Director: Zhang Yimou 1994
For those of you too young to remember, there was once a time in China when we didn't have the wherewithal to cover every conceivable piece of large-scale architecture with white ceramic tile and blue tinted plexiglass; a time before we knew the importance of stabbing gaudy metal signs into little plots of grass instructing passers-by to "be a friend to the earth"; a time before the wonders of SMS made an unlimited supply of dirty jokes available to the masses at an affordable RMB1 Jiao (US$0.012) per pop.
It was a simpler time, when there was just plain old feudalism, corruption, war and ideological insanity.
Zhang Yimou's now classic 1994 epic To Live (aka Lifetimes in some DVD editions) is the pre-White Ceramic Tile Era story of modern China's version of Job.
In a role that garnered him the Best Actor award at Cannes, Ge You plays Fu Gui, the simple-minded scion of a once thriving feudal household. The 1940's equivalent of a trust-fund baby Fu Gui is a man with good intentions, bad luck, and horrible timing.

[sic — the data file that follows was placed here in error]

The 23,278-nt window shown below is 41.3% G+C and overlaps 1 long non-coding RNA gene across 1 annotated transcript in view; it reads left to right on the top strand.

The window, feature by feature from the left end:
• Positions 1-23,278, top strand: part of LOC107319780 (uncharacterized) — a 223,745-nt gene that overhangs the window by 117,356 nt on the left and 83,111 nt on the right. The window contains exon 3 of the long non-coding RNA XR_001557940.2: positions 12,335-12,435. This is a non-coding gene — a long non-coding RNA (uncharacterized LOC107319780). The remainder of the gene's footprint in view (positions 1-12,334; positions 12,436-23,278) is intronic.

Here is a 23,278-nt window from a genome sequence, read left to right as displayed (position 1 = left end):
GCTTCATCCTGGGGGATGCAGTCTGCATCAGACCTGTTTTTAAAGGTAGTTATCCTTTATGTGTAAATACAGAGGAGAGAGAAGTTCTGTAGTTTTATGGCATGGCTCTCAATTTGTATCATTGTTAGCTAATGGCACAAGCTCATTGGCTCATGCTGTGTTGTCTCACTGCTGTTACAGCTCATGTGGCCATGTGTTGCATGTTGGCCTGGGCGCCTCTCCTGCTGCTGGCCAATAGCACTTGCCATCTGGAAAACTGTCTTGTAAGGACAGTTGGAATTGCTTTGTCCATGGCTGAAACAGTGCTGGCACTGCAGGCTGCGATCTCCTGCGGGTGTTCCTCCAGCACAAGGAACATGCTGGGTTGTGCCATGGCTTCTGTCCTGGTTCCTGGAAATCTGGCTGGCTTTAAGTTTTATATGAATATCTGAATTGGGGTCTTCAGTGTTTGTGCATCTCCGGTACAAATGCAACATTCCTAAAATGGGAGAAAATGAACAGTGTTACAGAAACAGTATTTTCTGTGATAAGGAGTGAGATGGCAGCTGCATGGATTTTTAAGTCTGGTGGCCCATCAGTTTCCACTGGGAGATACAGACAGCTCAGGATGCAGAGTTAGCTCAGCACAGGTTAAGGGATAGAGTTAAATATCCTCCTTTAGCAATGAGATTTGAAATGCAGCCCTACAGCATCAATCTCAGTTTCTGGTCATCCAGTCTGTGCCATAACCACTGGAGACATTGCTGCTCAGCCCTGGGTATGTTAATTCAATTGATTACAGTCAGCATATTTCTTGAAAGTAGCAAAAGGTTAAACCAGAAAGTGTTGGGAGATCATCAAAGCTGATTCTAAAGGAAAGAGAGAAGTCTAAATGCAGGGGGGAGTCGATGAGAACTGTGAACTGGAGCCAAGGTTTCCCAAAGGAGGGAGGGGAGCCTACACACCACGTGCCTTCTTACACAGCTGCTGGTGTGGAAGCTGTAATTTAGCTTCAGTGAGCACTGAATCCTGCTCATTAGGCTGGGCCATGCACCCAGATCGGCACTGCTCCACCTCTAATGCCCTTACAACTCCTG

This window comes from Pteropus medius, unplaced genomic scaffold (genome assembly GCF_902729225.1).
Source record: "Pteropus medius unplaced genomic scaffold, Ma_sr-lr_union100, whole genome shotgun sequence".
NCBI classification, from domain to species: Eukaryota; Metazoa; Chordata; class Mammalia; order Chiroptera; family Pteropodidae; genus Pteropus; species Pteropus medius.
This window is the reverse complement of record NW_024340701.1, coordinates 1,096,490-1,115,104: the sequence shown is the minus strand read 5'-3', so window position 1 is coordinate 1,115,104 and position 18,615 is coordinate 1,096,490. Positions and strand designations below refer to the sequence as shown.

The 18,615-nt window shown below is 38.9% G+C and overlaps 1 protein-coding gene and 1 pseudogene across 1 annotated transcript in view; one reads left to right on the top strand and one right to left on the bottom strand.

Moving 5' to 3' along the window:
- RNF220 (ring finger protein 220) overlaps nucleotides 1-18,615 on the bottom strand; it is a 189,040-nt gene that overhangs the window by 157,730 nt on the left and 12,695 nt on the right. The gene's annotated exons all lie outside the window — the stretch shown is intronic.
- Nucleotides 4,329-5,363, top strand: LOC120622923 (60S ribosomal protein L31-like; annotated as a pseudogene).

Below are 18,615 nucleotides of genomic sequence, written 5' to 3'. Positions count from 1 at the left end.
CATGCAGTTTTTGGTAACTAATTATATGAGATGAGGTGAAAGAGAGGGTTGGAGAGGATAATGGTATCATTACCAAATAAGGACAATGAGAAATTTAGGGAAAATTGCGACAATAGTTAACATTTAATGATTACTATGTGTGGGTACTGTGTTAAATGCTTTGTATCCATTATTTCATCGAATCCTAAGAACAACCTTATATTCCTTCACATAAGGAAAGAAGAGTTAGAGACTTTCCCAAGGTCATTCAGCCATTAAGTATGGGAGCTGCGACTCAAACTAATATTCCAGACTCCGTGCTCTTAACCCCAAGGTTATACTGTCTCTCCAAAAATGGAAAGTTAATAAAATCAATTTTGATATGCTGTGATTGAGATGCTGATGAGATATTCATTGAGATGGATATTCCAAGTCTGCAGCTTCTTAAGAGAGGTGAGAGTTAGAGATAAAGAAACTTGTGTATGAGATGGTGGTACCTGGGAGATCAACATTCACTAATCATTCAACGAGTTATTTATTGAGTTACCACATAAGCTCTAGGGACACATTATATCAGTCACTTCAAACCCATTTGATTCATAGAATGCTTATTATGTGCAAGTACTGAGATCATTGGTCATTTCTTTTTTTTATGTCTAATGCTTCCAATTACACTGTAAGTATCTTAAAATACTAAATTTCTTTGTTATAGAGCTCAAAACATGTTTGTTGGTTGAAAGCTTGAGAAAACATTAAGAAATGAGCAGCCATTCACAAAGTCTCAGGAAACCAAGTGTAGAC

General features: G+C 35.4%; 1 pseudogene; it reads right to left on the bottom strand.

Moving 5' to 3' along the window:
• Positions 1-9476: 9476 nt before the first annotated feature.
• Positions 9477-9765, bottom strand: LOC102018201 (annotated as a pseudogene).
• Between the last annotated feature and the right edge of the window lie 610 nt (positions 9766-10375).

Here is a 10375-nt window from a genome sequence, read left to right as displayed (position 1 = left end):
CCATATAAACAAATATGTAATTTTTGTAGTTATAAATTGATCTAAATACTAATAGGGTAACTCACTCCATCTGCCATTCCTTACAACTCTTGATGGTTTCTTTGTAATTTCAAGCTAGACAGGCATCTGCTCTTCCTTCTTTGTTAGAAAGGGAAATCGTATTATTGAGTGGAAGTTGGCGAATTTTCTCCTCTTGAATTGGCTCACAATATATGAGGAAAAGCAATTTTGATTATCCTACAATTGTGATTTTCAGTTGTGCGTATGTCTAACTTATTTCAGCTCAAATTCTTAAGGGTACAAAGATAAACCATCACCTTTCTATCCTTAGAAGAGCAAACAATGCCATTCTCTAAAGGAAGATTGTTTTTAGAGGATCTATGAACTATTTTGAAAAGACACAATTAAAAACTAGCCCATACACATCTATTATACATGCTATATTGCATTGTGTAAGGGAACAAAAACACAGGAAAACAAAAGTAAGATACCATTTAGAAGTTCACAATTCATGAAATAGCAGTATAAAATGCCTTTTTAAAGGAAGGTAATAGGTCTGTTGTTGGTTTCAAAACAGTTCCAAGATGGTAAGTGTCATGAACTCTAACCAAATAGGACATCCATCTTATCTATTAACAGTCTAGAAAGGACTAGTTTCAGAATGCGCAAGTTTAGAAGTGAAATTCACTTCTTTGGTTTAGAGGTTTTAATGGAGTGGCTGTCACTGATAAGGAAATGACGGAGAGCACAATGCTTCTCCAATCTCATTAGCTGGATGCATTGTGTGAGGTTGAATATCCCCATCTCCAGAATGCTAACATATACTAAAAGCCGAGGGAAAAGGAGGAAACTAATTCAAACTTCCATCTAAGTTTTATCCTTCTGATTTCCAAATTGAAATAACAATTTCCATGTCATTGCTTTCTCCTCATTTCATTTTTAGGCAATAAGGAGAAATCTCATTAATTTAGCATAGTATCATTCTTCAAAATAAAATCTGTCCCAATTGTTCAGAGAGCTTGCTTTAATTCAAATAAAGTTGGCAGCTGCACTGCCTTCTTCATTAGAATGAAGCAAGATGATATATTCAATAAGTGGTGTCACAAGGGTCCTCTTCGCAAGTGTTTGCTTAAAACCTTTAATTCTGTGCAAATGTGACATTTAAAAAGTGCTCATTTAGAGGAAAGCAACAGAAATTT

After bankrupting the family at the local gambling den, Fu Gui estranges his wife (played by Gong Li), breaks his father's heart, and winds up hawking needles and thread on the street.
Fu Gui eventually hits the road as a puppeteer, and for the next three decades encounters every brand of man-made pestilence the 40s, 50s, and 60s had to offer: Civil War, famine, anti-Rightist movements, the Cultural Revolution, and the loss of his deaf-mute daughter in childbirth at a Red Guard-operated hospital devoid of trained physicians.
Equal parts Job, Catch-22 and Forrest Gump, Zhang Yimou's To Live is a finely wrought, an oddly humorous, study of humanity's ability to find existential rhyme and reason even in the most absurdly tragic circumstances.
(Cityweekend January 15, 2003)